Denmark’s Lars Von Trier has
made some wonderful films in the horror genre (THE
ANTICHRIST), but EPIDEMIC, his first such effort, is not
among them. A pretentious and sophomoric interplay of reality and
cinema, it’s at best a warm-up for Von Trier’s later work.
EPIDEMIC (1987) was the second feature by Lars von
Trier, following THE ELEMENT OF CRIME, which made a sizeable impression
back in 1984. EPIDEMIC was not as impressive, making far less of an
impact (it wasn’t even released on DVD in the U.S. until 2004). It
represents von Trier at an early stage in his development as a
filmmaker, and so is of interest primarily for fans of the director
wanting to see his obsessions at their starting point.
Two screenwriters, Lars Von Trier and Niels Vorsel, are
working on a treatment for a film about a cop and a whore. Before long
they (understandably) tire of this concept, and start afresh--on a new
script called EPIDEMIC, about a horrific plague ravaging Europe.
In between intensive bouts of research by Lars and
Niels into the Bubonic Plague and a lot of miscellaneous bullshitting
(complete with a flashback illustrating Niels’ dull reminiscence of an
old girlfriend), we see portions of the film they’re writing. It
involves a doctor named Mezmer (played by Lars) traversing a
plague-ravaged landscape together with a black colleague. Before long
the latter becomes afflicted and dies, leaving Mezmer to go it alone.
In the here-and-now, meanwhile, it seems the imaginary
disease concocted by Lars and Niels has somehow gotten loose in the real
world. Niels himself is hospitalized briefly after some suspicious
nodules appear on his neck.
Things spiral out of control completely during a dinner
Lars and Niels have with a potential financier. The latter is
unimpressed with their concept, mainly because it doesn’t contain enough
sex and violence for his tastes. That’s about to change, though: a young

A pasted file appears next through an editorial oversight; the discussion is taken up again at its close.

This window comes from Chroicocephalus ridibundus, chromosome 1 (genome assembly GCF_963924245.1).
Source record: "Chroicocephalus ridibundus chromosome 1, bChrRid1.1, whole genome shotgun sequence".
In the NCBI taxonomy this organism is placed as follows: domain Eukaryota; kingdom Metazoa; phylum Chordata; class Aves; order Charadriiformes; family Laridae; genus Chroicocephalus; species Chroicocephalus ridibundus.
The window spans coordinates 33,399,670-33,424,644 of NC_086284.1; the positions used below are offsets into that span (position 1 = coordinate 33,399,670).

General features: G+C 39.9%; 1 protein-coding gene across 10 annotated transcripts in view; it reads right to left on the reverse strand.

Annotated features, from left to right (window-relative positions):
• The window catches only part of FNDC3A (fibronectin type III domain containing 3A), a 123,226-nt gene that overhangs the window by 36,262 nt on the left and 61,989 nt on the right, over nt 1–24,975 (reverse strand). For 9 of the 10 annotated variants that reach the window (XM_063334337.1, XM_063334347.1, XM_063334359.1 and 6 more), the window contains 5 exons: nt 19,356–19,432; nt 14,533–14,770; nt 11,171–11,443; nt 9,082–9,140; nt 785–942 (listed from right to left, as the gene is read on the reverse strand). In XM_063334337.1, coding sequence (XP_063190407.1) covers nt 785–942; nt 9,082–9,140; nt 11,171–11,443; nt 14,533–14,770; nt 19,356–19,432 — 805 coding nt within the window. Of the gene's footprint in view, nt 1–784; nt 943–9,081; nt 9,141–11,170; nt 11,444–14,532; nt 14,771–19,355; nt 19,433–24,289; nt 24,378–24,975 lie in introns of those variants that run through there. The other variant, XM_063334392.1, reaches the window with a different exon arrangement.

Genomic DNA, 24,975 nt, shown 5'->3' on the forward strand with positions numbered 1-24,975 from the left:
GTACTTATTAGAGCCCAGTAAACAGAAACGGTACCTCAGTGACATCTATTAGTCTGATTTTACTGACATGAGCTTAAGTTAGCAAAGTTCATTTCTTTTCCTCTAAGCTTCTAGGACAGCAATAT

woman is brought in to “watch” the unmade film under hypnosis…and all
Hell literally breaks loose!
This is a film that sounds far more interesting than it
actually plays. The interplay between reality and cinematic artifice is
represented by grainy black-and-white film stock for the screenwriting
sequences contrasted with more stately, burnished imagery for the
film-within-a-film. The latter portion, alas, is profoundly
uninteresting, with a tendency to linger on banal images for
interminable stretches and pretentious soliloquies that do nothing to
advance the narrative, much less hold one’s interest. As for the former
portion, it’s no better, filled with rambling improvised chatter and
jerky handheld camerawork; von Trier was evidently experimenting with
the homemade aesthetic that would come to characterize his Dogme 95
movement (see von Trier’s THE IDIOTS and Thomas Winterberg’s THE
CELEBRATION), but was just as evidently uncomfortable with the form.
We’re supposed to wonder if the scenes of von Trier and
Vorsel scripting their film are representative of the writing of
EPIDEMIC, but the whole thing is such a pretentious mess it’s difficult
to care. Why is the action interrupted by a flashback illustrating
Vorsel’s recollection of an old girlfriend that has nothing to do with
the rest of the film? Why is it that the title is burned into the upper
left of the screen for nearly the entire running time? (Was von Trier
afraid we’d forget it?) And why is the ending, which closes things out
on a welcome note of gory mayhem (something the rest of the film could
have used), so perversely inconclusive?
Lars von Trier was in his twenties when he made
EPIDEMIC. He went on to make some terrific films, but at this point in
his career he had yet to get his pretensions under control.
Director: Lars von Trier
Screenplay: Lars von Trier, Niels Vorsel
Cinematography: Henning Bendtsen
Editing: Lars von Trier, Thomas Krag
Cast: Lars von Trier, Niels Vorsel, Udo Kier, Svend Ali Hansen, Claes
Kastholm Hansen, Gitte Lind, Ib Hansen, Caecilia Holbeck